I have never had that urge to experiment mixing perfumes. I hadn’t come up with the idea of scents layering on my own but once I had been introduced to it I loved it. The idea.
In 2000 Calvin Klein released Truth. It is attributed to 3 (three!) well-known perfumers – Alberto Morillas, Jacques Cavallier and Thierry Wasser – if you ask me, any one of them would have been enough but whatever went on with this perfume creation, not knowing or caring about notes or noses behind perfumes back then, I liked Truth and immediately bought a bottle and a set of five Truth Oil Essences. Each one represented a note in the perfume – bamboo, citrus, sapling, lilac and vanilla. They could be applied one at a time or in any combination with or without the perfume.
As I said, I liked the idea of combining notes, being my own perfumer, enhancing one aspect of the perfume or the other dependent on my mood… The unfortunate part was that oil-based components were so subtle that worn alone they gave almost no projection, I could barely smell them from my wrist pressed to my nose; and applied on top of the perfume they were completely lost (not sure if you remember but Truth wasn’t even the heaviest of this brand’s perfumes out there: CK Obsession or Contradiction it was not – and still…). Applying oils was more hassle than results so while I went through two bottles of Truth EdP my essences stayed hardly touched.
A year later, in 2001, Michael Kors launched a collection of three fragrances called Notes from Michael. The collection included three fragrances (40 ml each), which could be worn alone or combined with each other: Glenplaid, Houndstooth and Tattersall. The set was expensive (I think, $120). A bit too expensive for our budget. But I really liked the idea… My vSO got if for me as a gift for my birthday.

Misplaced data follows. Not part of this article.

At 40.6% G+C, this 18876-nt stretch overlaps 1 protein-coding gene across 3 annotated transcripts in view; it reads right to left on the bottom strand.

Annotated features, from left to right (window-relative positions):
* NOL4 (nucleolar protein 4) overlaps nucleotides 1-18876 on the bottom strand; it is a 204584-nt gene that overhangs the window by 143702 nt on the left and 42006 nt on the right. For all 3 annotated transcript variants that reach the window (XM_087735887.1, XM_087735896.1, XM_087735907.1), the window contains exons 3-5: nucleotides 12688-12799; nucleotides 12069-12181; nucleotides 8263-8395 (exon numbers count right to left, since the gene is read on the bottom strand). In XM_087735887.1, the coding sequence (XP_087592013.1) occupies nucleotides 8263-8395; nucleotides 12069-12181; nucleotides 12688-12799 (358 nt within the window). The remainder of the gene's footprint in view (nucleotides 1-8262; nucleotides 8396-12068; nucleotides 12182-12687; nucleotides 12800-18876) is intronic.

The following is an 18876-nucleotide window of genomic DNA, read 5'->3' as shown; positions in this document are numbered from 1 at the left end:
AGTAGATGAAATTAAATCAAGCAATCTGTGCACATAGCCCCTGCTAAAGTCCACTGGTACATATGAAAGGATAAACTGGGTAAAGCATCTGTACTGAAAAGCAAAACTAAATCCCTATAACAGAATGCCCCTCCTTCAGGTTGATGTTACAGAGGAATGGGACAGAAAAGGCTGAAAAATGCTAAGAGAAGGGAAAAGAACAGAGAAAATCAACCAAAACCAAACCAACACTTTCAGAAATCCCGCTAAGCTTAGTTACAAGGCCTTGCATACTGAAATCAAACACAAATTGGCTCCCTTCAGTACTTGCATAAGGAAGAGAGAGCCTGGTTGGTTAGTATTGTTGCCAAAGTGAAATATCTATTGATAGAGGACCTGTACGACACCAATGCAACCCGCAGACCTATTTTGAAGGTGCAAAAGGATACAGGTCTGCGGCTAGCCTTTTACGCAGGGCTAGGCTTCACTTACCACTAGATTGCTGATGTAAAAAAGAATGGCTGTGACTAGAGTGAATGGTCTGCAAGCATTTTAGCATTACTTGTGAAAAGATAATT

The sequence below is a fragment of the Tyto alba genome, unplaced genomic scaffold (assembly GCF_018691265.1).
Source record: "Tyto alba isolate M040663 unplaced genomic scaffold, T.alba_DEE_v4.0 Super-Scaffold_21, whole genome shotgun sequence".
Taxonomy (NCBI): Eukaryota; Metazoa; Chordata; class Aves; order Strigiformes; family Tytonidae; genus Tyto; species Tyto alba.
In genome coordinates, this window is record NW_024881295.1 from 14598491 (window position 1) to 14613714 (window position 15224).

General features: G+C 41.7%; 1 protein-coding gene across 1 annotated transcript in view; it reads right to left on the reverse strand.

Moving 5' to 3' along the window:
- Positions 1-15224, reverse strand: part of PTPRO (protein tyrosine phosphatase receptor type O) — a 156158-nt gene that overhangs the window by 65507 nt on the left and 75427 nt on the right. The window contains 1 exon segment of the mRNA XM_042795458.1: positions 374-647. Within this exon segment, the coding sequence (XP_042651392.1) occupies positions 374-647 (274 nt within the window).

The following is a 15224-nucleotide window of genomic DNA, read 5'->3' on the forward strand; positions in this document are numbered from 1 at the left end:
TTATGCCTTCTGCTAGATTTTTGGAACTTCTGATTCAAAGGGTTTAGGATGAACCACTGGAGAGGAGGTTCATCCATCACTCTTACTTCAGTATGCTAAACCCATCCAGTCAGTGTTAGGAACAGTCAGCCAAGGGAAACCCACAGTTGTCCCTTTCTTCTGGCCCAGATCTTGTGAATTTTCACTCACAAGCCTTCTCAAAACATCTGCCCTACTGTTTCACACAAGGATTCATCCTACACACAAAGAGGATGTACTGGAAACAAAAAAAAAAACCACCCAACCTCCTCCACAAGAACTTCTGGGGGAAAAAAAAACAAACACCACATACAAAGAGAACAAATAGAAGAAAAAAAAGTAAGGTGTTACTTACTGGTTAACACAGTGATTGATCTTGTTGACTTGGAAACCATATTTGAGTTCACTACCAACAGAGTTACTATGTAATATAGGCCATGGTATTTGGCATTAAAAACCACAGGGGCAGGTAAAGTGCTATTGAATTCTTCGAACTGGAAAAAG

I tried playing the layering game. Tattersall was my favorite so I almost finished it. Glenplaid was fine (2/3 of the bottle found its place on my skin). Houndstooth didn’t attract me at all so the only time I used it was in the combination with one of the other two but since it wasn’t adding anything to the composition more often than not I started skipping that extra step. So the bottle went off almost full.
And then I discovered Jo Malone. I think I loved the brand before I finished sniffing through the complete line: the idea of fragrance combining itself was enough to sell it to me.
Over years I’ve added to my collection more perfumes from Jo Malone line than from any else. You can’t even imagine how many times I wore different Jo Malone’s perfumes layered! Do you want to guess? No? It’s ok, I’ll tell you: three times. I like those perfumes “as is” and do not want to mess with the original composition.
I still like the idea of layering but in reality I’m with Birgit: Who am I to tamper with well-thought out and finely balanced creations? I won’t dare.
For more adventurous perfumistas I recommend reading Victoria’s (Bois de Jasmin) Layering Fragrances : Perfumer Jean-Claude Ellena and French Elle and Elisa’s (The French Exit) On the Scent: Adventures in Perfume Layering.
Images: my own